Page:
Linguistic and non-linguistic pattern learning have been studied separately, but we argue for a comparative approach. Analogous inductive problems arise in phonological and visual pattern learning. Evidence from three experiments shows that human learners can solve them in analogous ways, and that human performance in both cases can be captured by the same models. We test GMECCS (Gradual Maximum Entropy with a Conjunctive Constraint Schema), an implementation of the Configural Cue Model (Gluck & Bower, 1988a) in a Maximum Entropy phonotactic-learning framework (Goldwater & Johnson, 2003; Hayes & Wilson, 2008) with a single free parameter, against the alternative hypothesis that learners seek featurally simple algebraic rules (“rule-seeking”). We study the full typology of patterns introduced by Shepard, Hovland, and Jenkins (1961) (“SHJ”), instantiated as both phonotactic patterns and visual analogs, using unsupervised training. Unlike SHJ, Experiments 1 and 2 found that both phonotactic and visual patterns that depended on fewer features could be more difficult than those that depended on more features, as predicted by GMECCS but not by rule-seeking. GMECCS also correctly predicted performance differences between stimulus subclasses within each pattern. A third experiment tried supervised training (which can facilitate rule-seeking in visual learning) to elicit simple rule-seeking phonotactic learning, but cue-based behavior persisted. We conclude that similar cue-based cognitive processes are available for phonological and visual concept learning, and hence that studying either kind of learning can lead to significant insights about the other.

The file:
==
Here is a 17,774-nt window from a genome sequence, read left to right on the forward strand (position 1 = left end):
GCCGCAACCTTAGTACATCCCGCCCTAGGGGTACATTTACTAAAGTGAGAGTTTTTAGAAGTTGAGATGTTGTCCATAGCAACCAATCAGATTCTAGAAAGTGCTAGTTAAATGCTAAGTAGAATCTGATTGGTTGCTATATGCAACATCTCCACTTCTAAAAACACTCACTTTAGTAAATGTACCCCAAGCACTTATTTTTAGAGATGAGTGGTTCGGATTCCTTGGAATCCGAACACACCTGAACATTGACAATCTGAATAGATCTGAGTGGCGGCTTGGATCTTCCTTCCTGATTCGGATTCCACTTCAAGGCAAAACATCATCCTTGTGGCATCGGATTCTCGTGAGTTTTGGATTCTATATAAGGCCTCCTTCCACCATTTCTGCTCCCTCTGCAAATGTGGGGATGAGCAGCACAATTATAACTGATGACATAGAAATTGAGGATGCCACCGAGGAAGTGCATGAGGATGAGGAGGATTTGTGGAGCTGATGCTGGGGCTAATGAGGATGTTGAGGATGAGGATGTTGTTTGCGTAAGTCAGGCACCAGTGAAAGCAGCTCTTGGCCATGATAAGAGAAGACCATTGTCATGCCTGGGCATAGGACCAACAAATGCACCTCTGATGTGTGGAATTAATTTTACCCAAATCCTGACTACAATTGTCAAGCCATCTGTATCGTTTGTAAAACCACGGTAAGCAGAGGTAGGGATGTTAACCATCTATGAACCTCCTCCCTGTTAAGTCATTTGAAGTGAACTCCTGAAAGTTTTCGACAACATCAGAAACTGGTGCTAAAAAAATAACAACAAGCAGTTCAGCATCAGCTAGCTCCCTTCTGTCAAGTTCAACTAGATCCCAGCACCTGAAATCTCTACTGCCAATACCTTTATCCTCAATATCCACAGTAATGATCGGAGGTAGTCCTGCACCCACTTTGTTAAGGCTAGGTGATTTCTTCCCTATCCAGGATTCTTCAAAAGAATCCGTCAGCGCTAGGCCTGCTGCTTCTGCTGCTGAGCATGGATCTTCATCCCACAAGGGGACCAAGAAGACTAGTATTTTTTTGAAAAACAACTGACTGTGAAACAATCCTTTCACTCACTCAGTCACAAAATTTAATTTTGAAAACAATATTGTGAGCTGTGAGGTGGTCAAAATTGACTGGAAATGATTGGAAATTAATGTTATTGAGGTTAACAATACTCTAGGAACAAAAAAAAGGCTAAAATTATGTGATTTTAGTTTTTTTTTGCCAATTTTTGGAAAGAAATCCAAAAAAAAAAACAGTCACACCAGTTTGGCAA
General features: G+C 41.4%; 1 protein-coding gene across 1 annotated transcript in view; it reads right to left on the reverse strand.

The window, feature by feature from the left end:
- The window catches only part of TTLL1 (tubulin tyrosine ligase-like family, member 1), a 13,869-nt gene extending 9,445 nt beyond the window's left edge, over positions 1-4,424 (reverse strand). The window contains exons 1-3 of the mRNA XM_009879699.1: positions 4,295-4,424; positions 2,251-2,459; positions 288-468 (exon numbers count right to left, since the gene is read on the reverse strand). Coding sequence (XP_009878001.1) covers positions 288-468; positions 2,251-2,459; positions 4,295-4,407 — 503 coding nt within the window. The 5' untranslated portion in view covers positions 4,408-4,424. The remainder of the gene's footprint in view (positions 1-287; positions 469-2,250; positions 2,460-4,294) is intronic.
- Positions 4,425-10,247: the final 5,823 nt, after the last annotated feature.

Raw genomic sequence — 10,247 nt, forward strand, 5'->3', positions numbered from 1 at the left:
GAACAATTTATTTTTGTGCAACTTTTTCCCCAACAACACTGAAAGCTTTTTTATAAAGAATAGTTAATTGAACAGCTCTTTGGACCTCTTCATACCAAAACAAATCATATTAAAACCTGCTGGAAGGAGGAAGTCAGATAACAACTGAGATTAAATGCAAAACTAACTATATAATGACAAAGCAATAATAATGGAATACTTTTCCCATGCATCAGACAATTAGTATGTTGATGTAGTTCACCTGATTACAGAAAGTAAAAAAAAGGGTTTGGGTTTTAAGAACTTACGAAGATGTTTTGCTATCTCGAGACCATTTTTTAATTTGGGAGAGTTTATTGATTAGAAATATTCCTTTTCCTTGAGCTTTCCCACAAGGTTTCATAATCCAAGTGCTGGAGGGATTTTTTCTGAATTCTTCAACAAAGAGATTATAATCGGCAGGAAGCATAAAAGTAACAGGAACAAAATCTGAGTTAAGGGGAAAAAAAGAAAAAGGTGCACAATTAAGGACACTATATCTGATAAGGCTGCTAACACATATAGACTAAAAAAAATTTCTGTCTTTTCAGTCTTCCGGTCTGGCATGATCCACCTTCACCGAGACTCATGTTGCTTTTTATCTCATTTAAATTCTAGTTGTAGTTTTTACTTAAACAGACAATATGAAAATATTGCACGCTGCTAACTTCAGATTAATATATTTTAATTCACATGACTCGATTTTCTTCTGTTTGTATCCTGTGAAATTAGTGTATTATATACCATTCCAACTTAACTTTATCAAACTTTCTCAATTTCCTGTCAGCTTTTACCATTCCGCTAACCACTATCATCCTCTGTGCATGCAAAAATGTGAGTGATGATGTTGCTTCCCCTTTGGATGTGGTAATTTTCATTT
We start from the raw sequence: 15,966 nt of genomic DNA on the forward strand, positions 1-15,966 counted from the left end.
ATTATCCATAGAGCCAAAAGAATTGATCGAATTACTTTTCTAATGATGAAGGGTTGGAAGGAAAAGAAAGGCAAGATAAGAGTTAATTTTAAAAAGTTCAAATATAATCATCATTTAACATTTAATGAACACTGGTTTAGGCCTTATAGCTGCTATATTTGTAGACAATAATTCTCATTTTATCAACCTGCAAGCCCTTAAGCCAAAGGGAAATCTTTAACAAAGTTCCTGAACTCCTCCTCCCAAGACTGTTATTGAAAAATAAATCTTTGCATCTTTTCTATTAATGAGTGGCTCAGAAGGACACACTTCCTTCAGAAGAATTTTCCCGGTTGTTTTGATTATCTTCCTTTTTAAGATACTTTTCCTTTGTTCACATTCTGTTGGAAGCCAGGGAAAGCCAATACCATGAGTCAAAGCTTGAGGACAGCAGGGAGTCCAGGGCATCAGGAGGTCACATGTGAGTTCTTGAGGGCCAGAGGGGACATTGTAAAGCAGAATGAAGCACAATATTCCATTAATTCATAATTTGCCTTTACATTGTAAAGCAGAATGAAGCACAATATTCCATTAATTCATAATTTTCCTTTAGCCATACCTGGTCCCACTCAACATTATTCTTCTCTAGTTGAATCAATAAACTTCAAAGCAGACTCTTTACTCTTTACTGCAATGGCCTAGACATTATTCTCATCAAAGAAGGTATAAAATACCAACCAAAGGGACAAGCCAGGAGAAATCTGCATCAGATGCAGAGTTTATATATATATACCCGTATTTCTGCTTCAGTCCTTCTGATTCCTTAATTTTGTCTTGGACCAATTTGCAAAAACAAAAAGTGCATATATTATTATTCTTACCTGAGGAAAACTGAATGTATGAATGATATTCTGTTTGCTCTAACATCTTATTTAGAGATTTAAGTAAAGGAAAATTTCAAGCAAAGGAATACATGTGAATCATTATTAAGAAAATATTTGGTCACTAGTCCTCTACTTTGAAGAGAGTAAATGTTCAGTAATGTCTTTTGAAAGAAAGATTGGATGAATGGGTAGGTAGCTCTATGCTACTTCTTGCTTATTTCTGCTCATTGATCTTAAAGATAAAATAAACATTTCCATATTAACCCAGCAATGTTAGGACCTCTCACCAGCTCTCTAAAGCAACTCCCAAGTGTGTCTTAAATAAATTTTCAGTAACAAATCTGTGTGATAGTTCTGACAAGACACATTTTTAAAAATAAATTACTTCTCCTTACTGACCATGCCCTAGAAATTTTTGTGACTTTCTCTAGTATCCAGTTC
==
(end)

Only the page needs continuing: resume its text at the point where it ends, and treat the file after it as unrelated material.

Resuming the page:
Pater, Joe, "Phonological Concept Learning" (2015). Linguistics Department Faculty Publication Series. 169.
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